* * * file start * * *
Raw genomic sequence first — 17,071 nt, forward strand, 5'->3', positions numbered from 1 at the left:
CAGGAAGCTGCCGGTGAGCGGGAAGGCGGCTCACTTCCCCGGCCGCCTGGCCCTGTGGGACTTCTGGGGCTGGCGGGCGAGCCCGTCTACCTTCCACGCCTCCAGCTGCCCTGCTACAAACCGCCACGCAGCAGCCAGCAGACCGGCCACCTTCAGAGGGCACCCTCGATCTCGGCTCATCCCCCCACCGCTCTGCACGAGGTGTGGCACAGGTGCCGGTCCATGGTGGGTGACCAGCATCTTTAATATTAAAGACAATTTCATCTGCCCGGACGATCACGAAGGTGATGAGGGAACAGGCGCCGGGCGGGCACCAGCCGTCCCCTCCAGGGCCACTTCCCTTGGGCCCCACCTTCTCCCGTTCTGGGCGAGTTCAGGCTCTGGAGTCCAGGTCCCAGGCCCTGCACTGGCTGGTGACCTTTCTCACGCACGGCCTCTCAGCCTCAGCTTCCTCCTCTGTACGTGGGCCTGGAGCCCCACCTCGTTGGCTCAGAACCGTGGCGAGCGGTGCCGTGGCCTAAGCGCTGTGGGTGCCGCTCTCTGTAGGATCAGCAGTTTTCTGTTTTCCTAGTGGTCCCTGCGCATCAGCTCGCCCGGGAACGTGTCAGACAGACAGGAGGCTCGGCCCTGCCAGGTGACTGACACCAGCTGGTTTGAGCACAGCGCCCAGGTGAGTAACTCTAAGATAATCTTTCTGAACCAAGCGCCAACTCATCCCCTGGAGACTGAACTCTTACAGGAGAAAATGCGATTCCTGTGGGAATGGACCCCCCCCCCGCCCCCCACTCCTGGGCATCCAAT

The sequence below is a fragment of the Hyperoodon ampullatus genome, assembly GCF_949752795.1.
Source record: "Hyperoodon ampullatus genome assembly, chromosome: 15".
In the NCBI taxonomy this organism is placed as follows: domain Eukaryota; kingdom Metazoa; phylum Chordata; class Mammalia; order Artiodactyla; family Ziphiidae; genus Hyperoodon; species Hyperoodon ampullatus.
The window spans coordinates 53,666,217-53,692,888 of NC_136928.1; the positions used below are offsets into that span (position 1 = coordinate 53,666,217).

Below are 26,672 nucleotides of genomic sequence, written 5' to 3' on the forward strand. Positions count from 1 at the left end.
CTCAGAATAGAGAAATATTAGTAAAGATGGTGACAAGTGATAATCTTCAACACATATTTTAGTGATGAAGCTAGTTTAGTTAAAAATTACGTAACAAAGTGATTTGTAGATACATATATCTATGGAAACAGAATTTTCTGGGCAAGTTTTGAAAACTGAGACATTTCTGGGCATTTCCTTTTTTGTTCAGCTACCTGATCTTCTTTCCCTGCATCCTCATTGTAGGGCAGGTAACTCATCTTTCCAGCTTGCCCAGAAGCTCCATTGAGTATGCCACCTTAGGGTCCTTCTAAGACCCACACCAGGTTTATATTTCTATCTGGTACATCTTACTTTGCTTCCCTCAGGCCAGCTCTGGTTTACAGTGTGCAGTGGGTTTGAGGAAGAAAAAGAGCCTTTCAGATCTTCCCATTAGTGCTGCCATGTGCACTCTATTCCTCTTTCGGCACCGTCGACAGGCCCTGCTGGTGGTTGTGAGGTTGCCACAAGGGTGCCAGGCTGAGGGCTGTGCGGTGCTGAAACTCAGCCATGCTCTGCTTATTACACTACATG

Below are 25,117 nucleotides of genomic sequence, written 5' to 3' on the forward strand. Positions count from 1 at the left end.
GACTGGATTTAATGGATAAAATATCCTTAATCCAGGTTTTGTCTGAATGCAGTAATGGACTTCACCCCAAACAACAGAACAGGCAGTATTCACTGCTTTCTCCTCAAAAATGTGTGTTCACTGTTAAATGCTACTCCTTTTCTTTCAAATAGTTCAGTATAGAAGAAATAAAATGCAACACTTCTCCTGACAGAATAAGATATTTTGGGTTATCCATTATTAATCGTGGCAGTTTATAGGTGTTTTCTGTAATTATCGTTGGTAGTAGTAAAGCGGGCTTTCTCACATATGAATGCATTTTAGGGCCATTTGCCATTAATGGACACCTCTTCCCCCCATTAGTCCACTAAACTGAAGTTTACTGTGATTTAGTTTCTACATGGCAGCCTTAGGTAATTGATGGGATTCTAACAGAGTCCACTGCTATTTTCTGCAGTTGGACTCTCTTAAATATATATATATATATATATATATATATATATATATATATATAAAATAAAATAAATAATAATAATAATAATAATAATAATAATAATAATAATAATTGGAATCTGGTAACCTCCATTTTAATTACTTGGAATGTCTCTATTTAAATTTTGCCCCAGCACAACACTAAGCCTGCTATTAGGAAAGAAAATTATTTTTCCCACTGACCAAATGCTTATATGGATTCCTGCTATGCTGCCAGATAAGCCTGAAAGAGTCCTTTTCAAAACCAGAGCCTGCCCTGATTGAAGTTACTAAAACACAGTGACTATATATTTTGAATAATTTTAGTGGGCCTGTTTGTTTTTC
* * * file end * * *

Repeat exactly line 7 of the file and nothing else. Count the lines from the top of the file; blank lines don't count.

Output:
Below are 26,672 nucleotides of genomic sequence, written 5' to 3' on the forward strand. Positions count from 1 at the left end.